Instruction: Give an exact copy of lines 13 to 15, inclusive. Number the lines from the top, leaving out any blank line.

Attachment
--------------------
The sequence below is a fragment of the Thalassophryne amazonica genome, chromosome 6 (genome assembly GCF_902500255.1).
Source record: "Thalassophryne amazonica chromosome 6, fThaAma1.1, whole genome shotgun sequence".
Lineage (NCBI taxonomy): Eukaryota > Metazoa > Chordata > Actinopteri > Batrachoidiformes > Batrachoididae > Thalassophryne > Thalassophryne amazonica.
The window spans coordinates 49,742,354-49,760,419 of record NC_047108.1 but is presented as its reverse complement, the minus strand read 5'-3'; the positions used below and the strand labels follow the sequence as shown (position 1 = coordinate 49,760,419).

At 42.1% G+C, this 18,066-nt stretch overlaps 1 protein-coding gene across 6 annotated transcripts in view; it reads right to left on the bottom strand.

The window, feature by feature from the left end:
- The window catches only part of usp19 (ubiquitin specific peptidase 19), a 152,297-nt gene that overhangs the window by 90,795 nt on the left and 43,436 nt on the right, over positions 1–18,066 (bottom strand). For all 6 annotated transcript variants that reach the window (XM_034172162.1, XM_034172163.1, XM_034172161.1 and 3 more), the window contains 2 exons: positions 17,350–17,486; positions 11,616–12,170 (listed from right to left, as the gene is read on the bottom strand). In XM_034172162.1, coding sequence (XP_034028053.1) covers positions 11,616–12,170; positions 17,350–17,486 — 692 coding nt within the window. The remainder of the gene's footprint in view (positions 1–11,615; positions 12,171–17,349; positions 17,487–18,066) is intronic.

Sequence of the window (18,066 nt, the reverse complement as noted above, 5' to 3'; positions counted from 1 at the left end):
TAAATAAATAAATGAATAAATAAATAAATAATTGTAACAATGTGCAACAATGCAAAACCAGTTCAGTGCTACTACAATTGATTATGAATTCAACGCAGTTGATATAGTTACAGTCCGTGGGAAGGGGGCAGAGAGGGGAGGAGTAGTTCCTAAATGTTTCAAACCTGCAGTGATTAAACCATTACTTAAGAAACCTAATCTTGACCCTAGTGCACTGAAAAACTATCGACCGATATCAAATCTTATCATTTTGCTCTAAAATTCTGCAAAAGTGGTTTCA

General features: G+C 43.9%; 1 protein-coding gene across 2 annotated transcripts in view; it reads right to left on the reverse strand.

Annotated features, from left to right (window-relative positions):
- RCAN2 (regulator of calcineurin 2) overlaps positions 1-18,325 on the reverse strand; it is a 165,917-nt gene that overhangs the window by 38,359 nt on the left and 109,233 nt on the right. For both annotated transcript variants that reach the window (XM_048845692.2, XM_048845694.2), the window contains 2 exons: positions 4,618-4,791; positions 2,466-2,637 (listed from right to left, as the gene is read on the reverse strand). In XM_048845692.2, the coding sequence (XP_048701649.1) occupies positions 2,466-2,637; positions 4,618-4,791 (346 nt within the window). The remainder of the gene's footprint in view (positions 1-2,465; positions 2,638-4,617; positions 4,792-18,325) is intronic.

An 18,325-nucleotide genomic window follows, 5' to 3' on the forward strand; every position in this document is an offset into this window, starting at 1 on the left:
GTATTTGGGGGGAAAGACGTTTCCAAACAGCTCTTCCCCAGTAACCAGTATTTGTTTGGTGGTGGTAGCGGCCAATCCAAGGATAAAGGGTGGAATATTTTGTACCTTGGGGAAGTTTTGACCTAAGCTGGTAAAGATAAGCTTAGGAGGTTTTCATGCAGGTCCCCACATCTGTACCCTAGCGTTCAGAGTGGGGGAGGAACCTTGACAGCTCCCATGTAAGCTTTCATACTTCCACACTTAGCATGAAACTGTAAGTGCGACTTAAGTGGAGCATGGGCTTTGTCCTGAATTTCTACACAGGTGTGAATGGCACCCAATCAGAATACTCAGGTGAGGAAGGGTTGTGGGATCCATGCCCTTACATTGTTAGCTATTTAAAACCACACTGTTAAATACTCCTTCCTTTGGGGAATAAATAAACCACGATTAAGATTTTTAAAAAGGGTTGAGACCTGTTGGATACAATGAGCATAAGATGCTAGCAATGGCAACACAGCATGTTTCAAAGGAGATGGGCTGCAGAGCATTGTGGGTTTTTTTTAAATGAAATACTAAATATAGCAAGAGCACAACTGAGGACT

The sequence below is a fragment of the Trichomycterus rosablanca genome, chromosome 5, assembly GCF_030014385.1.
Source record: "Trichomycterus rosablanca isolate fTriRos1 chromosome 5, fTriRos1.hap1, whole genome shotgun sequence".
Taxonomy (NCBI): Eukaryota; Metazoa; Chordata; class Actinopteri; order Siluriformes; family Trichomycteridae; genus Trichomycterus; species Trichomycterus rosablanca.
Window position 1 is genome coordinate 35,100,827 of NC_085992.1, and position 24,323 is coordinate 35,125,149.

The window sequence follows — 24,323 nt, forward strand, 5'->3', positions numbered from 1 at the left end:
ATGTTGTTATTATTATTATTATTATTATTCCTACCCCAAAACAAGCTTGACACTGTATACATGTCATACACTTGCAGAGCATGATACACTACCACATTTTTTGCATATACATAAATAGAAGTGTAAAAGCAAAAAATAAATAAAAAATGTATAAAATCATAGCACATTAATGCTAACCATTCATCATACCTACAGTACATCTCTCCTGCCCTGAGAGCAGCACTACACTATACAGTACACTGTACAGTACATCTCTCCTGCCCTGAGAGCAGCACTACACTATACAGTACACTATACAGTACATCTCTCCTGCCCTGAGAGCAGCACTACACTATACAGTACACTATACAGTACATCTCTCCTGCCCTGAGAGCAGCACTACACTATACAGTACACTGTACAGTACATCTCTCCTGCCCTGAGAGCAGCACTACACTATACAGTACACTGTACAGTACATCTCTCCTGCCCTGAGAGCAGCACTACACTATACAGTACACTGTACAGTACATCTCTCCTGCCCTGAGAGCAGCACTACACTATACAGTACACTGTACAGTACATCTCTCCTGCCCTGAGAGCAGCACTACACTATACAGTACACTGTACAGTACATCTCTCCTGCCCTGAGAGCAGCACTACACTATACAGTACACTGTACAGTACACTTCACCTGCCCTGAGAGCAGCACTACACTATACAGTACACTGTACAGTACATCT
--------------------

An 18,325-nucleotide genomic window follows, 5' to 3' on the forward strand; every position in this document is an offset into this window, starting at 1 on the left:
GTATTTGGGGGGAAAGACGTTTCCAAACAGCTCTTCCCCAGTAACCAGTATTTGTTTGGTGGTGGTAGCGGCCAATCCAAGGATAAAGGGTGGAATATTTTGTACCTTGGGGAAGTTTTGACCTAAGCTGGTAAAGATAAGCTTAGGAGGTTTTCATGCAGGTCCCCACATCTGTACCCTAGCGTTCAGAGTGGGGGAGGAACCTTGACAGCTCCCATGTAAGCTTTCATACTTCCACACTTAGCATGAAACTGTAAGTGCGACTTAAGTGGAGCATGGGCTTTGTCCTGAATTTCTACACAGGTGTGAATGGCACCCAATCAGAATACTCAGGTGAGGAAGGGTTGTGGGATCCATGCCCTTACATTGTTAGCTATTTAAAACCACACTGTTAAATACTCCTTCCTTTGGGGAATAAATAAACCACGATTAAGATTTTTAAAAAGGGTTGAGACCTGTTGGATACAATGAGCATAAGATGCTAGCAATGGCAACACAGCATGTTTCAAAGGAGATGGGCTGCAGAGCATTGTGGGTTTTTTTTAAATGAAATACTAAATATAGCAAGAGCACAACTGAGGACT

The sequence below is a fragment of the Trichomycterus rosablanca genome, chromosome 5, assembly GCF_030014385.1.